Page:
I quite respected him; this was such an intelligent remark to make. We do enjoy our decay: it is our chief distinction. Progress and prosperity everywhere else; decay and dissolution here. As a necessary consequence, we produce our own impression, and we like to be original. The sea deserted us long ago: it once washed our walls, it is now two miles away from us – we don’t regret the sea. We had sometimes ninety-five ships in our harbor, Heaven only knows how many centuries ago; we now have one or two small coasting vessels, half their time aground in a muddy little river – we don’t regret our harbor. But one house in the town is daring enough to anticipate the arrival of resident visitors, and announces furnished apartments to let. What a becoming contrast to our modern neighbor, Ramsgate! Our noble market-place exhibits the laws made by the corporation; and every week there are fewer and fewer people to obey the laws. How convenient! Look at our one warehouse by the river side – with the crane generally idle, and the windows mostly boarded up; and perhaps one man at the door, looking out for the job which his better sense tells him cannot possibly come. What a wholesome protest against the devastating hurry and over-work elsewhere, which has shattered the nerves of the nation! “Far from me and from my friends” (to borrow the eloquent language of Doctor Johnson) “be such frigid enthusiasm as shall conduct us indifferent and unmoved” over the bridge by which you enter Sandwich, and pay a toll if you do it in a carriage. “That man is little to be envied (Doctor Johnson again) who can lose himself in our labyrinthine streets, and not feel that he has reached the welcome limits of progress, and found a haven of rest in an age of hurry.”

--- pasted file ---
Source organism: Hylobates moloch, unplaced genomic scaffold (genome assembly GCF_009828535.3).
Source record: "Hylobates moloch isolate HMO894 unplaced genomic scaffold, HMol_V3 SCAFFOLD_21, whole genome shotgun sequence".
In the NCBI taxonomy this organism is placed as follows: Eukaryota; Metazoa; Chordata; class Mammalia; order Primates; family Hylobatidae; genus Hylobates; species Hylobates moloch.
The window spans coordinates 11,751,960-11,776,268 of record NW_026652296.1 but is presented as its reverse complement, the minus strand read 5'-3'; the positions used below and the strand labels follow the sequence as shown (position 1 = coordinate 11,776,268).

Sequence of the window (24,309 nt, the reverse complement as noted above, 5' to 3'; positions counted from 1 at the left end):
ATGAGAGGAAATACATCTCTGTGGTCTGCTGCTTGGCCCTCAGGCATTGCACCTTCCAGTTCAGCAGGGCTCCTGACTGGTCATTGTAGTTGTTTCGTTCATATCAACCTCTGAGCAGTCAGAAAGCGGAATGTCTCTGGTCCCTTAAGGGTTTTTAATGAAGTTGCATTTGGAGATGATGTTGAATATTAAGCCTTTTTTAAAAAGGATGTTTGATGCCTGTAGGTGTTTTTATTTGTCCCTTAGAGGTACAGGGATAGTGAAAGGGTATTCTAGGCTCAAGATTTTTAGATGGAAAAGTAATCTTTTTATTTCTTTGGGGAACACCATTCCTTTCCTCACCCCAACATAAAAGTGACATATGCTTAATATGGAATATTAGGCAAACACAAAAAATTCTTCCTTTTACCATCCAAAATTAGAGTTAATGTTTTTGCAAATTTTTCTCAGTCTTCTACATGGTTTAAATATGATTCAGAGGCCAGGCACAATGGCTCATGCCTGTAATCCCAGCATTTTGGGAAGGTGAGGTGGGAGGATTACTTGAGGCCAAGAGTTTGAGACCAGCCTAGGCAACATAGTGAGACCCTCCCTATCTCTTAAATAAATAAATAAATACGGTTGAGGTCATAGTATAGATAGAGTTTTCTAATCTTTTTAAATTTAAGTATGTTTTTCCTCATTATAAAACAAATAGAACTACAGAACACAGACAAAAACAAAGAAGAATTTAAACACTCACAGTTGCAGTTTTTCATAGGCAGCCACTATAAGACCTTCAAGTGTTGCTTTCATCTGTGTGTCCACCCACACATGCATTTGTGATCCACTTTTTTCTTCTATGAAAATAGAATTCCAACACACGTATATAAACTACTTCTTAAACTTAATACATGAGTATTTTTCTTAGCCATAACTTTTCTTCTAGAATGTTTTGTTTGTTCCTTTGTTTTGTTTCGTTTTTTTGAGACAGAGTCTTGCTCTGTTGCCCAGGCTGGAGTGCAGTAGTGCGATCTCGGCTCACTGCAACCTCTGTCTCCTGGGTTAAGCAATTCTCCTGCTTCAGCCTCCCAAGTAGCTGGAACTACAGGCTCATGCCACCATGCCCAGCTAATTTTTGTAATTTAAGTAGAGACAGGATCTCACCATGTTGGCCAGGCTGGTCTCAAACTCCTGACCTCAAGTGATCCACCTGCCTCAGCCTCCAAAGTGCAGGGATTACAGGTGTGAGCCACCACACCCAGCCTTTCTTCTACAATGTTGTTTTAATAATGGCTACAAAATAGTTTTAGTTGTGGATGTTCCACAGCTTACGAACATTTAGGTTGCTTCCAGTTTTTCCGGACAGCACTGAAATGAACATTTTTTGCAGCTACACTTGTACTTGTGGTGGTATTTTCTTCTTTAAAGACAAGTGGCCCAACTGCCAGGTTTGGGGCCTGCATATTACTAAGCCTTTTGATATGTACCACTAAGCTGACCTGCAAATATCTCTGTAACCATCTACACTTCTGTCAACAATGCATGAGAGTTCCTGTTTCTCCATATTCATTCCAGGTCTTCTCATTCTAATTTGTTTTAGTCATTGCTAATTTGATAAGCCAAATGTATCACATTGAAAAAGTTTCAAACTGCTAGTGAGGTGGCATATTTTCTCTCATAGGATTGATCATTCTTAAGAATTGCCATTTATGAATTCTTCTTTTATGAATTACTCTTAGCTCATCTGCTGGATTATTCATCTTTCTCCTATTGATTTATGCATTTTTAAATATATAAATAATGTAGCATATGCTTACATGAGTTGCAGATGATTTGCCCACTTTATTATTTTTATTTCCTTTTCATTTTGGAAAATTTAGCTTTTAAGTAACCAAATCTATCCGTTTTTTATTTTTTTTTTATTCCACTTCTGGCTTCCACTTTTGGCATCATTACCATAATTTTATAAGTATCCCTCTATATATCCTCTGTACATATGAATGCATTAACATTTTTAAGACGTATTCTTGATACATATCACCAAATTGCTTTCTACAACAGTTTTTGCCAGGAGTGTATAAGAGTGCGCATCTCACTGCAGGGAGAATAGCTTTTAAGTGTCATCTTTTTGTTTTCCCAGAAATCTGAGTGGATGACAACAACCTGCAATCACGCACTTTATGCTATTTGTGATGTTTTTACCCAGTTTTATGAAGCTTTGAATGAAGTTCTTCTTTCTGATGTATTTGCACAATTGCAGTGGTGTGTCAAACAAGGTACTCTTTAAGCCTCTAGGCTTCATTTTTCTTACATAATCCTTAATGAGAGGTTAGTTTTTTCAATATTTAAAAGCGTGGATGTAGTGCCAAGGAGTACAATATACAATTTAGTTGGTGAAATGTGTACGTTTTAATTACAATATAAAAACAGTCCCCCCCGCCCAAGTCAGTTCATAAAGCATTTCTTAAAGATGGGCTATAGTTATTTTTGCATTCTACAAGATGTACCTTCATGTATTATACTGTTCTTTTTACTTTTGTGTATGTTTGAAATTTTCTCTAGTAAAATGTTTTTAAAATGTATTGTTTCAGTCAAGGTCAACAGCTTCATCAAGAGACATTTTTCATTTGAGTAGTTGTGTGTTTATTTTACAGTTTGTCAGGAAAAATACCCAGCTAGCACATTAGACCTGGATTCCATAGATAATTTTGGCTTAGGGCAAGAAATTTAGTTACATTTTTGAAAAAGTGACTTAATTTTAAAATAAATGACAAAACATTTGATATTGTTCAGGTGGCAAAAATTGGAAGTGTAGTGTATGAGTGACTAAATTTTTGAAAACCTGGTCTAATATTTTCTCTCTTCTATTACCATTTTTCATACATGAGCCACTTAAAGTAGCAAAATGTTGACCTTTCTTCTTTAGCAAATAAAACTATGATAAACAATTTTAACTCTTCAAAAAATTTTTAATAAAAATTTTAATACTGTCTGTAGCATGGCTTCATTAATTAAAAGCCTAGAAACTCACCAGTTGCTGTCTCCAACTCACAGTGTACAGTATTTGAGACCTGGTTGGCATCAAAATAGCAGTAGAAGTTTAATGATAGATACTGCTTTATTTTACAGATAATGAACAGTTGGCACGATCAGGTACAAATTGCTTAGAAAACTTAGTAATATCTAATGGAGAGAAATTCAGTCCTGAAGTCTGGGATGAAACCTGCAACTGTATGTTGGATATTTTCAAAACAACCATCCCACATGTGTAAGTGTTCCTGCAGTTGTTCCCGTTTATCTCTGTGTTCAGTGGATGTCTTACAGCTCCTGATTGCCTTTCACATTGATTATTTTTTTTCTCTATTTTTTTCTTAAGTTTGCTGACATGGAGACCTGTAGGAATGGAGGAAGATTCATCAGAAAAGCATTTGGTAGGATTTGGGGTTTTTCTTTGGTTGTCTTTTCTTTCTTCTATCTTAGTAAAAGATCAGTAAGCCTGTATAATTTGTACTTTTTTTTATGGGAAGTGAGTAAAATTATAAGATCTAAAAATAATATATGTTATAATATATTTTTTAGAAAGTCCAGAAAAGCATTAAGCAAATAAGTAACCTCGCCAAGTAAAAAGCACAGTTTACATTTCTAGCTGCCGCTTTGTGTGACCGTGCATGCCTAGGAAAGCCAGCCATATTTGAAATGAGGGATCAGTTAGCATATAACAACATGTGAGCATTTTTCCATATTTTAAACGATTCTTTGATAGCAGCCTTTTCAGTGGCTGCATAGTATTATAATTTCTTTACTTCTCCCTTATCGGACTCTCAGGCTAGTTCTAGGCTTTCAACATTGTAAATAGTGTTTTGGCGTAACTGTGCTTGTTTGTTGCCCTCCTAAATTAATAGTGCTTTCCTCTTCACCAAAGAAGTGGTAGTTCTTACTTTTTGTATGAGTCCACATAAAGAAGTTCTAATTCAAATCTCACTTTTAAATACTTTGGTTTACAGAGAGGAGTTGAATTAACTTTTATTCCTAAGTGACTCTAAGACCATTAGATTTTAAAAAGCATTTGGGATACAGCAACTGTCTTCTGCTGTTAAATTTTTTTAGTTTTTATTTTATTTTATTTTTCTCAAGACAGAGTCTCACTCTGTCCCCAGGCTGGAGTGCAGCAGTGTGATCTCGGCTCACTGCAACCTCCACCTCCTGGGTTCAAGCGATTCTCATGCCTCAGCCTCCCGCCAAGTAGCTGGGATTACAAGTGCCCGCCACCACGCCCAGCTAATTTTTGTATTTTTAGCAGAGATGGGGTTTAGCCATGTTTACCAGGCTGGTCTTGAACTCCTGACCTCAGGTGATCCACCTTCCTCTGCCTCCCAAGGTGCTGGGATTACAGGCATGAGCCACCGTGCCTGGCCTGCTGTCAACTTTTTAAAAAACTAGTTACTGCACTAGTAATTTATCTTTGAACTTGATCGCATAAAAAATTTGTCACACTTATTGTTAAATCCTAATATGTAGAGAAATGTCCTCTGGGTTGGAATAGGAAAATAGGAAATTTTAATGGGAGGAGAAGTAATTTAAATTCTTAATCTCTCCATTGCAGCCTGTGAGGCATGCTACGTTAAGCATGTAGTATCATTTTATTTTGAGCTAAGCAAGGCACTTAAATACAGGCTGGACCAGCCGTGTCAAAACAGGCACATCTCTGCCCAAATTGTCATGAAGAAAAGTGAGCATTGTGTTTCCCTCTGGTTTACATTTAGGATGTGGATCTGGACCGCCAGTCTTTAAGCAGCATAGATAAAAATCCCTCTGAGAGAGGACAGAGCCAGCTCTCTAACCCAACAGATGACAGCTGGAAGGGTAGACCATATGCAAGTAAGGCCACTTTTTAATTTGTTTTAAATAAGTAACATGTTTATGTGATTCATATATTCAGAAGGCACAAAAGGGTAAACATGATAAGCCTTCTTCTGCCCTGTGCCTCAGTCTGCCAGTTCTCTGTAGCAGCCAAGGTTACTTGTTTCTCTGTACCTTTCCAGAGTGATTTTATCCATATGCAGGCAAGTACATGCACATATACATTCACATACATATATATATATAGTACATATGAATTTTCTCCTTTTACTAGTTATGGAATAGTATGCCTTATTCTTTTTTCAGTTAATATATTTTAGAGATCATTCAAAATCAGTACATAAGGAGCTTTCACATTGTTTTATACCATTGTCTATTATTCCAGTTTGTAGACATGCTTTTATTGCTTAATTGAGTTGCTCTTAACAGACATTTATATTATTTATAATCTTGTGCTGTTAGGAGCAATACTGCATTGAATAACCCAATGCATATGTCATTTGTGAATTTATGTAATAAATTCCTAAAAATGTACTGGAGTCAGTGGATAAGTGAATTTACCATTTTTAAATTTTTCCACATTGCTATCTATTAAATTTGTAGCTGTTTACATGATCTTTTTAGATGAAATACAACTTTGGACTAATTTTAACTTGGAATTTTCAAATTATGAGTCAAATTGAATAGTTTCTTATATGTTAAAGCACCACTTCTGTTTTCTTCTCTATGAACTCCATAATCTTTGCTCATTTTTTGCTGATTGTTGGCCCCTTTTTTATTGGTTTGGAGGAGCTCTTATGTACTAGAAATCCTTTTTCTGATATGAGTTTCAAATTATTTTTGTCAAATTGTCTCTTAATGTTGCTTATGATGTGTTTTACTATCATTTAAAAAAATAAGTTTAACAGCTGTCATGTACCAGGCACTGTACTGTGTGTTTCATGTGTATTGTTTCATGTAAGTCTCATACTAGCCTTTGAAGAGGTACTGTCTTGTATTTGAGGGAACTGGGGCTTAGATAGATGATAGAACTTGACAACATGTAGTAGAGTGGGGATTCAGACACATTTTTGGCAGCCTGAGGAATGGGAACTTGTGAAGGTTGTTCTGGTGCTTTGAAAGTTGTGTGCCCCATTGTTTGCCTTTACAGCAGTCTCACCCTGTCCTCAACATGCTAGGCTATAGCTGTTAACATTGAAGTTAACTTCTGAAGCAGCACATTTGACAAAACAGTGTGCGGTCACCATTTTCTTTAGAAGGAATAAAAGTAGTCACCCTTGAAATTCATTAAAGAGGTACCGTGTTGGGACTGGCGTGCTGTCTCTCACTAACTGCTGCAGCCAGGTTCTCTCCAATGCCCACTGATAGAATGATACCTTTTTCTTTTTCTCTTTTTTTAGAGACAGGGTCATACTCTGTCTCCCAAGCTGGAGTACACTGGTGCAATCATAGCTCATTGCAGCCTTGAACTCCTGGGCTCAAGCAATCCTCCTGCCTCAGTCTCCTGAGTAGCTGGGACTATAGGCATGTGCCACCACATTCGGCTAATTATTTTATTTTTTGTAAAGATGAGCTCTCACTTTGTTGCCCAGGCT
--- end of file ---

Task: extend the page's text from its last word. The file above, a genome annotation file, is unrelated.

“Will you tell me, Miss Stanley, how you can possibly contrive to unite so perfectly the literary with the domestic characters? I have watched, but cannot find you fail in either – how is this?”
“Simply, Sir Dudley, because, in my opinion, it is impossible to divide them. Perfect in them, indeed, I am not; but though I know it is possible for woman to be domestic without being literary – as we are not equally endowed by Providence – to my feelings, it is NOT possible to be more than usually gifted without being domestic. The appeal to the heart must come from the heart; and the quick sensibility of the imagnative woman must make her FEEL for others, and ACT for them, more particularly for the loved of home. To WRITE, we must THINK, and if we think of duty, we, of all others, must not fail in its performance, or our own words are bitter with reproach. It is from want of thought most failings spring, alike in duty as in feeling. From this want the literary and imaginative woman must be free.”